The Obamacare Nightmare Scenario



At a congressional hearing yesterday with Gary Cohen, the Health and Human Services official charged with managing the implementation of Obamacare, Republican legislators charged that Cohen's agency may be improperly allowing some states to run "assister" programs that pay people to help individuals sign up for the health law's coverage options. Republicans charged that HHS may not have the statutory authority to fund those programs in states running their own exchanges. That includes states like California, which plans to use a significant part of the $910 million it has received so far in federal implementation grants to pay 21,000 such assisters $58 for each person successfully enrolled in new Obamacare coverage.

To most observers, this probably looked like a strictly technical dispute over the rules governing Obamacare's implementation funding. But at the heart of the dispute is something much larger—the growing liberal concern over what might be called the Obamacare Nightmare Scenario: that too few people, who are too sick, will sign up for coverage under the law, that premiums will rise in the exchanges, and that this will reinforce public skepticism of the law as an unworkable burden whose primary effect is to cause costs to rise.

You don't need to read between the lines to see this fear creeping into the left's conversations about the law.

You can see it in former White House health adviser Ezekiel Emanuel's recent Wall Street Journal op-ed, which warned that enrollment efforts needed more attention, because there's no certainty about how many people will sign up for coverage under the law. "This uncertainty," he wrote, "could set off a negative reinforcing cycle that undermines the entire exchange system."

You can see it in Kathleen Sebelius calls to insurers, to friendly foundations, and to tax prep organizations asking them to "support" Enroll America, a nonprofit that is practically an extension of the administration—it's led by a former Obama administration health official, and its entire mission is to sign people up for the new health law.

You can see it in the anxiety over California's enrollment promotion. As The L.A. Times reported last year, "federal officials have a lot riding on the California effort," which will be "an important test" of Obamacare in the face of GOP opposition. But it all "depends on getting enough people — healthy and unhealthy, uninsured and insured — to enroll. If that doesn't happen, the state could lose billions in federal dollars and insurance premiums could soar." The piece says that California authorities expect to enroll 2 million people in private insurance through the law, and describes the challenge of getting people to enroll as "daunting."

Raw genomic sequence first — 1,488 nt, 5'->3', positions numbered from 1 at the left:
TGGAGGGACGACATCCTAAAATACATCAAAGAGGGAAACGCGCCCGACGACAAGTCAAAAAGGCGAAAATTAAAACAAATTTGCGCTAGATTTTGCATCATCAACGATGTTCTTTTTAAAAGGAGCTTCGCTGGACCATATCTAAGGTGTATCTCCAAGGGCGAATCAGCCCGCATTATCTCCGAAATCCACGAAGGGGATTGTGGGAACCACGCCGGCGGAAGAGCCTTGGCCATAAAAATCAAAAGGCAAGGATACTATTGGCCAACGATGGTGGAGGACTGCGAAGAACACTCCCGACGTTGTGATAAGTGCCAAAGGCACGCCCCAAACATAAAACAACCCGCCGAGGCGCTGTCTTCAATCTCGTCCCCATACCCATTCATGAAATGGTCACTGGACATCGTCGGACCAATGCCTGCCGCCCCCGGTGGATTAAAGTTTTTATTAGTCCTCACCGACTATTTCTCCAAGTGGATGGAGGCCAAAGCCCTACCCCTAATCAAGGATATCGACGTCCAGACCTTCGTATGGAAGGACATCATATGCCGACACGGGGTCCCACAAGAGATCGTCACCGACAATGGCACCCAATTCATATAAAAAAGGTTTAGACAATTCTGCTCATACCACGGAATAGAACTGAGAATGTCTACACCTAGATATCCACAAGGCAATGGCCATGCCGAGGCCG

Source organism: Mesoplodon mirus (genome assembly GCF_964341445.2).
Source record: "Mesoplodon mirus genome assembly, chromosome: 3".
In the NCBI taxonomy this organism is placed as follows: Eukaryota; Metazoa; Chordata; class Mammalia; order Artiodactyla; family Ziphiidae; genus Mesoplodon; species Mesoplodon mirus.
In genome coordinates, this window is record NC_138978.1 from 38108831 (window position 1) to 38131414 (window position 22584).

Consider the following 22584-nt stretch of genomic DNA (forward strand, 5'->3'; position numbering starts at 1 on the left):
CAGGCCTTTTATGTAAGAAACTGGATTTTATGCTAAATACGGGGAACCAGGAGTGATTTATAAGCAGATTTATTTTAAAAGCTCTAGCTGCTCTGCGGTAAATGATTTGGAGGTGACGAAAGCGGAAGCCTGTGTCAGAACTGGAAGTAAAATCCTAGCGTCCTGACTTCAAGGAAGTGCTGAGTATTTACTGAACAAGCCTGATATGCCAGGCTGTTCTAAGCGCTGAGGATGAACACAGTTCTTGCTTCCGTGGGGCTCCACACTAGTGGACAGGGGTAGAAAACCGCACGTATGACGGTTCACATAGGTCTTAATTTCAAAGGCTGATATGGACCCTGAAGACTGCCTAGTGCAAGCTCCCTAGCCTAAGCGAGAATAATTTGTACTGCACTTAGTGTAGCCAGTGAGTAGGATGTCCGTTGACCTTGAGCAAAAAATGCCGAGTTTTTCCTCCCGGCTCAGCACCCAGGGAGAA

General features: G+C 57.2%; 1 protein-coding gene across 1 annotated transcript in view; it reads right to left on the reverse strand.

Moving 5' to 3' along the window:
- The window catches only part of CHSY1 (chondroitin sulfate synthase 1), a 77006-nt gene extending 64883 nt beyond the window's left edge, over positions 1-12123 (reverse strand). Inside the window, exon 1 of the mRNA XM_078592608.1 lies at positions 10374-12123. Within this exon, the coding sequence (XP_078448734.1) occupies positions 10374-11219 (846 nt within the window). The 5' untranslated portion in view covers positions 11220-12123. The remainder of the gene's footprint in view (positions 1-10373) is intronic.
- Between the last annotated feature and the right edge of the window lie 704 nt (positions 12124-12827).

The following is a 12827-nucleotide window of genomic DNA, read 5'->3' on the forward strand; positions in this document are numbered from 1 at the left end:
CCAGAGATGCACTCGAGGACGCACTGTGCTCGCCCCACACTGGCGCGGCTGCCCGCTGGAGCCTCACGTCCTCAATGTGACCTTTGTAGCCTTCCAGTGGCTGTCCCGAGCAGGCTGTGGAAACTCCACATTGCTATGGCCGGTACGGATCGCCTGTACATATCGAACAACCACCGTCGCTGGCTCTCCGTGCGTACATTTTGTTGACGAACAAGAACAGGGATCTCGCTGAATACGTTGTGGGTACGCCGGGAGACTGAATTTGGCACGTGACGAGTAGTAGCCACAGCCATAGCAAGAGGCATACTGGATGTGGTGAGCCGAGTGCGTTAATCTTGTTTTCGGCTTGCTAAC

They're right to worry. In part because, as Emanuel notes in his piece, this sort of enrollment push has never been tried at this scale. But also because a version of what they worry about—low enrollment, an unusually sick population, and spiraling costs—has happened before, in Obamacare's first, smaller-scale attempt to expand coverage to the uninsured.

For the period between when the health law was passed and when its major coverage expansion kicked in, Obamacare set up a stopgap option for hard-to-insure individuals with troubled health history—the Preexisting Condition Insurance Plan (PCIP). The initial worry with this program, one I shared, was that it would go over budget as a result of high enrollment.

That concern was half right. Somewhere between 350,000 and 400,000 people were expected to enroll in the program. Instead, just 135,000 signed up—and then only after the administration went on an aggressive enrollment push. Yet even as The New York Times reported this week, even with far lower than expected enrollment, the cost of claims in the program has "far exceeded White House estimates, exhausting most of the $5 billion" the legislation provided to fund the program.

It wasn't just that too few people signed up. It was that the people who did sign up were, on average, very sick. And thus, very expensive to cover. 

Which left states with very costly programs helping very few people: Last year Alaska said that its PCIP would cost $10 million in 2012—and cover just 50 people. New Hampshire enrolled just 80 people in its program, but spent twice its allotted federal funding. California had the highest enrollment of any state in the nation, but per-beneficiary costs came in three times higher than expected.

And what is the administration doing in response? Cutting payment rates to providers in order to hold costs down. 

This could be Obamacare's future: Not a broad middle class benefit, but an expensive program with low enrollment that mainly covers the very sick and serves as a catalyst for driving doctor reimbursements down. Granted, this is far from the only possible future for the law, and far from the only way it could go wrong. But right now, I suspect, it's the disaster scenario that many liberal supporters of the health law fear the most.